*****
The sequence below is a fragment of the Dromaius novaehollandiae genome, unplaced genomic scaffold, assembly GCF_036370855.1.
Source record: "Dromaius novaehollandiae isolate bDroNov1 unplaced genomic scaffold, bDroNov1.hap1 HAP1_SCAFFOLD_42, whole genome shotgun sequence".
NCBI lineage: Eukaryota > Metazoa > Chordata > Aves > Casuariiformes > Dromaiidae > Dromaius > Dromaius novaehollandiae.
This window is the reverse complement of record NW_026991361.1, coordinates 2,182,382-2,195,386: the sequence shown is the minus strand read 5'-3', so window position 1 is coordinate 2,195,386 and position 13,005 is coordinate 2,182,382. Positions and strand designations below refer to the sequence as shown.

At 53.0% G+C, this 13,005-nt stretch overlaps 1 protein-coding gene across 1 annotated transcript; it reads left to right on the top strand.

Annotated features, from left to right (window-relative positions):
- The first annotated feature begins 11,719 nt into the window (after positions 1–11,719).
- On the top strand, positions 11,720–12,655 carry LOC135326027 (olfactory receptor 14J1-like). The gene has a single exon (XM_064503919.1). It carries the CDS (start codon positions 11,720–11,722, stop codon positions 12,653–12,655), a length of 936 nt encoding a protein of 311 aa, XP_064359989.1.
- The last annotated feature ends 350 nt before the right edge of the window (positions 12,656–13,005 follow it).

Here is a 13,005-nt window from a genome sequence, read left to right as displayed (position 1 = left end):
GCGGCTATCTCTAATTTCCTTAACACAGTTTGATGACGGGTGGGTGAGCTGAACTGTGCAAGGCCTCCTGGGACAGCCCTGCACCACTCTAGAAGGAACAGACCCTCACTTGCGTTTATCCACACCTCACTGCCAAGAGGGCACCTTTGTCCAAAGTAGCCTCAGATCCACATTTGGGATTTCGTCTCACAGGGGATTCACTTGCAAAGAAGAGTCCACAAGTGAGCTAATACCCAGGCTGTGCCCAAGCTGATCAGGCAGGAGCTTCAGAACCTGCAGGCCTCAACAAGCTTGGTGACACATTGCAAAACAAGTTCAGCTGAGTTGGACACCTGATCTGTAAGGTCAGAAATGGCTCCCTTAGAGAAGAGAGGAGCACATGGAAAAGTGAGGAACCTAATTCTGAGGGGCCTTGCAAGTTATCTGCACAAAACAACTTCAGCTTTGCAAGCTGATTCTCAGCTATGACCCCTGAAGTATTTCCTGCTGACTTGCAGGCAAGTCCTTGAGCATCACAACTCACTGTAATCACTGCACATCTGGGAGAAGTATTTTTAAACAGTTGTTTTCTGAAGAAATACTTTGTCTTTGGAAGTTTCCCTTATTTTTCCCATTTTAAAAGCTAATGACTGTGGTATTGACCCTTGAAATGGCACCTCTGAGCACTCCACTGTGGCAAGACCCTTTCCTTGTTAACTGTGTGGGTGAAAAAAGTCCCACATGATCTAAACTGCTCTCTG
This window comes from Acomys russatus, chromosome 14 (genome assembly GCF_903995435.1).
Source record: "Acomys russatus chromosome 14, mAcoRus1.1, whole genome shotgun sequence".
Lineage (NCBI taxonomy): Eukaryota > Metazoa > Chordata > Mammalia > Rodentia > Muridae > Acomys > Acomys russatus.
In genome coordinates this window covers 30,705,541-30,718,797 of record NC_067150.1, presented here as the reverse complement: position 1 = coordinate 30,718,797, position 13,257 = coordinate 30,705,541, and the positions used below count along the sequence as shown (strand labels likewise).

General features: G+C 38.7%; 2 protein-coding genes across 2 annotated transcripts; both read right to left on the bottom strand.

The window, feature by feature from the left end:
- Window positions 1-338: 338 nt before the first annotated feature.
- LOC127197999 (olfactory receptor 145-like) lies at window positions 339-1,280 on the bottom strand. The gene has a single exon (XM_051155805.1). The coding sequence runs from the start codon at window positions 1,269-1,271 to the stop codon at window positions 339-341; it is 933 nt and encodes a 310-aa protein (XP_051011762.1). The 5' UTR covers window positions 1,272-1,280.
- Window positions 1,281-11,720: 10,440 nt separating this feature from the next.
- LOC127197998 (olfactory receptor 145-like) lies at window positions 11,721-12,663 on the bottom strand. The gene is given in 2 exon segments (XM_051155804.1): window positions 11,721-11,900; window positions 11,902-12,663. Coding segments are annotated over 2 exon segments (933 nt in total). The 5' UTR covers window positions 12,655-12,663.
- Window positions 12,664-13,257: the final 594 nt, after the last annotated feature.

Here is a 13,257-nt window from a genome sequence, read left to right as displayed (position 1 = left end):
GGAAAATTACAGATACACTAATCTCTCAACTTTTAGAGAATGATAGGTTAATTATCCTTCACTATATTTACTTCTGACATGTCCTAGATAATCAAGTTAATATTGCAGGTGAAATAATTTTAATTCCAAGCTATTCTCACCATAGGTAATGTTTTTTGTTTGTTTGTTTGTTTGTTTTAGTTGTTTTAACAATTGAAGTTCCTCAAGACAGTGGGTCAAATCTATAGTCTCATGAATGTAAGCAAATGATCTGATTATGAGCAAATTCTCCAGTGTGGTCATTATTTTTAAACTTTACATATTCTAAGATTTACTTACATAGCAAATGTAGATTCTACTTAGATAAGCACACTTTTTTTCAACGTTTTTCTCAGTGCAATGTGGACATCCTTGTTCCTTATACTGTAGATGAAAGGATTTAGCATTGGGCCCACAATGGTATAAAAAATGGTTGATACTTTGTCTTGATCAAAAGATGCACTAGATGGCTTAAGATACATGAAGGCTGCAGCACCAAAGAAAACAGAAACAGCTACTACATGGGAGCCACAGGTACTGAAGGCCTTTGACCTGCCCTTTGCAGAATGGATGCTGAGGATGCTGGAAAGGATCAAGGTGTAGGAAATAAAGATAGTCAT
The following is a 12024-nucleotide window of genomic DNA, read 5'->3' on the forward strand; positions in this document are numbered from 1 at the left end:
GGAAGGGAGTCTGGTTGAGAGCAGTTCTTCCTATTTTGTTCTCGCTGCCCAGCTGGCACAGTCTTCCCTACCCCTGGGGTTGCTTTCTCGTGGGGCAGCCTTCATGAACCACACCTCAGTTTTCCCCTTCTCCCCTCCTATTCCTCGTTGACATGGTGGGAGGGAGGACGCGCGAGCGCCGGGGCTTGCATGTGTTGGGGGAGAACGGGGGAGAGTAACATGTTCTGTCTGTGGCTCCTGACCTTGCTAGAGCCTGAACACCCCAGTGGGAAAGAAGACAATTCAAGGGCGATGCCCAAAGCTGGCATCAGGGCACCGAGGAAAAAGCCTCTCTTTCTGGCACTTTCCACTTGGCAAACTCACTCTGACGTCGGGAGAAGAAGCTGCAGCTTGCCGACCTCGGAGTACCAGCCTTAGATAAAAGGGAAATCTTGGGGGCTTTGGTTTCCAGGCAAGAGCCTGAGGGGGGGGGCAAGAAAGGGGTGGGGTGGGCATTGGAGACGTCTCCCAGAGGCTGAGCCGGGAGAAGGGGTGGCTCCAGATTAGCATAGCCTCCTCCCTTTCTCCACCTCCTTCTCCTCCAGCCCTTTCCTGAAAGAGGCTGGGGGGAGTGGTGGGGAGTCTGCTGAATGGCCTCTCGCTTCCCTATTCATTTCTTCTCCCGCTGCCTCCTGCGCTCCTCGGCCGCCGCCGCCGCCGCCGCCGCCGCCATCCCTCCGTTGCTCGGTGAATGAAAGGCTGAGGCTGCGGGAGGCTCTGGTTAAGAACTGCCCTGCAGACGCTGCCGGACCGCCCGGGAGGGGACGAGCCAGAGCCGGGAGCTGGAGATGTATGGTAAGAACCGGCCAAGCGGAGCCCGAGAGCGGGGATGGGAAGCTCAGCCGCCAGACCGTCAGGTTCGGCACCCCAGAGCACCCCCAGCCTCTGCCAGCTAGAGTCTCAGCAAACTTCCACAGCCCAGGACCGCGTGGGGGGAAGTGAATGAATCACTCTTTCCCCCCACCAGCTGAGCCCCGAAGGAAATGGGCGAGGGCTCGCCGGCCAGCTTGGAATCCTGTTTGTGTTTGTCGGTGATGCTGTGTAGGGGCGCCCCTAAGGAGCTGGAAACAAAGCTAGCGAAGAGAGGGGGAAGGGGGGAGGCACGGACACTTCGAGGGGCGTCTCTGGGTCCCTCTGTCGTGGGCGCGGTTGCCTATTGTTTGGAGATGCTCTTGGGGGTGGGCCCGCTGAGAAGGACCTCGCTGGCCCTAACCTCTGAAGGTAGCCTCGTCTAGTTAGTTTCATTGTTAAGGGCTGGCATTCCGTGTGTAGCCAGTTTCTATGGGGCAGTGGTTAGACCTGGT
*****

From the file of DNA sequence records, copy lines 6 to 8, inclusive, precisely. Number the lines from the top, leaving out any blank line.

Annotated features, from left to right (window-relative positions):
- The first annotated feature begins 11,719 nt into the window (after positions 1–11,719).
- On the top strand, positions 11,720–12,655 carry LOC135326027 (olfactory receptor 14J1-like). The gene has a single exon (XM_064503919.1). It carries the CDS (start codon positions 11,720–11,722, stop codon positions 12,653–12,655), a length of 936 nt encoding a protein of 311 aa, XP_064359989.1.